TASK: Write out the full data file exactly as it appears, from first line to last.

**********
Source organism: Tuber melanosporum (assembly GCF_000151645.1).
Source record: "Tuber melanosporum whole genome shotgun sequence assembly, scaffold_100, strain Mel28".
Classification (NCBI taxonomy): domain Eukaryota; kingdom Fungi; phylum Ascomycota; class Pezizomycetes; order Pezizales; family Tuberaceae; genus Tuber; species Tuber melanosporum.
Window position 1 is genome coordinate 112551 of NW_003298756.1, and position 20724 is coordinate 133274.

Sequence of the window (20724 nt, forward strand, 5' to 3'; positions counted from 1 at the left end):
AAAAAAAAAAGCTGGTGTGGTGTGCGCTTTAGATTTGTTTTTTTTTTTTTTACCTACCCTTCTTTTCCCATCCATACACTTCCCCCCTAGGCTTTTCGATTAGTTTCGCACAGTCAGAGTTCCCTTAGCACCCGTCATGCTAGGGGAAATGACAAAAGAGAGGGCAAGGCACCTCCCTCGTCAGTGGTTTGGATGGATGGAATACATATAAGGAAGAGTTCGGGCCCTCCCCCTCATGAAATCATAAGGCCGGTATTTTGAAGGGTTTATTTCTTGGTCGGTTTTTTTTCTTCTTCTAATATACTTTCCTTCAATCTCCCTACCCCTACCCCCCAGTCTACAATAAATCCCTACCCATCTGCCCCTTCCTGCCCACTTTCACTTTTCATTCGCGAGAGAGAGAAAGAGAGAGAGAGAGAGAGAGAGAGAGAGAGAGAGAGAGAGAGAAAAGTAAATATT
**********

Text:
Source organism: Tuber melanosporum (assembly GCF_000151645.1).
Source record: "Tuber melanosporum whole genome shotgun sequence assembly, scaffold_100, strain Mel28".
Classification (NCBI taxonomy): domain Eukaryota; kingdom Fungi; phylum Ascomycota; class Pezizomycetes; order Pezizales; family Tuberaceae; genus Tuber; species Tuber melanosporum.
Window position 1 is genome coordinate 112551 of NW_003298756.1, and position 20724 is coordinate 133274.

Sequence of the window (20724 nt, forward strand, 5' to 3'; positions counted from 1 at the left end):
AAAAAAAAAAGCTGGTGTGGTGTGCGCTTTAGATTTGTTTTTTTTTTTTTTACCTACCCTTCTTTTCCCATCCATACACTTCCCCCCTAGGCTTTTCGATTAGTTTCGCACAGTCAGAGTTCCCTTAGCACCCGTCATGCTAGGGGAAATGACAAAAGAGAGGGCAAGGCACCTCCCTCGTCAGTGGTTTGGATGGATGGAATACATATAAGGAAGAGTTCGGGCCCTCCCCCTCATGAAATCATAAGGCCGGTATTTTGAAGGGTTTATTTCTTGGTCGGTTTTTTTTCTTCTTCTAATATACTTTCCTTCAATCTCCCTACCCCTACCCCCCAGTCTACAATAAATCCCTACCCATCTGCCCCTTCCTGCCCACTTTCACTTTTCATTCGCGAGAGAGAGAAAGAGAGAGAGAGAGAGAGAGAGAGAGAGAGAGAGAGAGAGAGAAAAGTAAATATT